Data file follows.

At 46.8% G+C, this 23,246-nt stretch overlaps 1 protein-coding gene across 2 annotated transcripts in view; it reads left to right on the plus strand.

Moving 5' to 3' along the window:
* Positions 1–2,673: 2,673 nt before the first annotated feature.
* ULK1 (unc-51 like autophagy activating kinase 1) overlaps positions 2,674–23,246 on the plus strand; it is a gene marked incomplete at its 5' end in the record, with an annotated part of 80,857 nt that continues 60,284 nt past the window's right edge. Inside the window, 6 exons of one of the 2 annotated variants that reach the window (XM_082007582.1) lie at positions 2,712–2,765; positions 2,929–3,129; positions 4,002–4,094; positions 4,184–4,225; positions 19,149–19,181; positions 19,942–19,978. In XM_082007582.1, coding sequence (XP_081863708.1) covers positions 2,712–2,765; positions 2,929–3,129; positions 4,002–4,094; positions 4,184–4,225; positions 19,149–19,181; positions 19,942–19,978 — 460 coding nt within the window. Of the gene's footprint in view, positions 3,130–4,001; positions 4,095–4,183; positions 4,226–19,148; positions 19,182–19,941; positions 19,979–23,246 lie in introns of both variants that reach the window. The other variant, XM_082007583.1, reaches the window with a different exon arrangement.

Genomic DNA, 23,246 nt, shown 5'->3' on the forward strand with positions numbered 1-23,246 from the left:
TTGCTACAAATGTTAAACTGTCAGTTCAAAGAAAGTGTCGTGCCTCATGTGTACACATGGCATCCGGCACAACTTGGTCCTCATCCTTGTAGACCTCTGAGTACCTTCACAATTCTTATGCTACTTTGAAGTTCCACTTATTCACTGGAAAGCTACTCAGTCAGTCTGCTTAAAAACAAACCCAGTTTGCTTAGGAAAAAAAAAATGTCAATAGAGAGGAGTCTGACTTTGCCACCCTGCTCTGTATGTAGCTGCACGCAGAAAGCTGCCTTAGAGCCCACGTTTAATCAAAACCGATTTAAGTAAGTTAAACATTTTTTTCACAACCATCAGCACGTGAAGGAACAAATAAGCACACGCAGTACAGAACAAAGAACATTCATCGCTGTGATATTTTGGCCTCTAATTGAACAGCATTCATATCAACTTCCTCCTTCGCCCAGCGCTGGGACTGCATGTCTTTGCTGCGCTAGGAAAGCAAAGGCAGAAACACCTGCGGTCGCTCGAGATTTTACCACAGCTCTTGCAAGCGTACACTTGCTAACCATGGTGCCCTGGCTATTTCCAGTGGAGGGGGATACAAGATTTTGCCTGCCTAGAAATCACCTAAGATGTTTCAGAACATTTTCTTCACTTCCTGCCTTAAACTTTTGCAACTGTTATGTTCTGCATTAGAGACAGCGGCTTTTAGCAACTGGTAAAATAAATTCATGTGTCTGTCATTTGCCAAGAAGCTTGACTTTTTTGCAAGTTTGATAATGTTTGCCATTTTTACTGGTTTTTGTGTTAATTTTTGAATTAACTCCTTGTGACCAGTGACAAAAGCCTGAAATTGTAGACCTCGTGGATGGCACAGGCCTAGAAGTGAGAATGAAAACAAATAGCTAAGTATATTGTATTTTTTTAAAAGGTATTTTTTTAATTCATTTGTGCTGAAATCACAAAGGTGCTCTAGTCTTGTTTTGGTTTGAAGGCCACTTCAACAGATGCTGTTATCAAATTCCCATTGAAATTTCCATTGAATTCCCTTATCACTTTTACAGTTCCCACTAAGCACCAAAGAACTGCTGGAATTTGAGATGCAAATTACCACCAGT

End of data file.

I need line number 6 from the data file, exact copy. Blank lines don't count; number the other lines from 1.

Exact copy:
TTGCTACAAATGTTAAACTGTCAGTTCAAAGAAAGTGTCGTGCCTCATGTGTACACATGGCATCCGGCACAACTTGGTCCTCATCCTTGTAGACCTCTGAGTACCTTCACAATTCTTATGCTACTTTGAAGTTCCACTTATTCACTGGAAAGCTACTCAGTCAGTCTGCTTAAAAACAAACCCAGTTTGCTTAGGAAAAAAAAAATGTCAATAGAGAGGAGTCTGACTTTGCCACCCTGCTCTGTATGTAGCTGCACGCAGAAAGCTGCCTTAGAGCCCACGTTTAATCAAAACCGATTTAAGTAAGTTAAACATTTTTTTCACAACCATCAGCACGTGAAGGAACAAATAAGCACACGCAGTACAGAACAAAGAACATTCATCGCTGTGATATTTTGGCCTCTAATTGAACAGCATTCATATCAACTTCCTCCTTCGCCCAGCGCTGGGACTGCATGTCTTTGCTGCGCTAGGAAAGCAAAGGCAGAAACACCTGCGGTCGCTCGAGATTTTACCACAGCTCTTGCAAGCGTACACTTGCTAACCATGGTGCCCTGGCTATTTCCAGTGGAGGGGGATACAAGATTTTGCCTGCCTAGAAATCACCTAAGATGTTTCAGAACATTTTCTTCACTTCCTGCCTTAAACTTTTGCAACTGTTATGTTCTGCATTAGAGACAGCGGCTTTTAGCAACTGGTAAAATAAATTCATGTGTCTGTCATTTGCCAAGAAGCTTGACTTTTTTGCAAGTTTGATAATGTTTGCCATTTTTACTGGTTTTTGTGTTAATTTTTGAATTAACTCCTTGTGACCAGTGACAAAAGCCTGAAATTGTAGACCTCGTGGATGGCACAGGCCTAGAAGTGAGAATGAAAACAAATAGCTAAGTATATTGTATTTTTTTAAAAGGTATTTTTTTAATTCATTTGTGCTGAAATCACAAAGGTGCTCTAGTCTTGTTTTGGTTTGAAGGCCACTTCAACAGATGCTGTTATCAAATTCCCATTGAAATTTCCATTGAATTCCCTTATCACTTTTACAGTTCCCACTAAGCACCAAAGAACTGCTGGAATTTGAGATGCAAATTACCACCAGT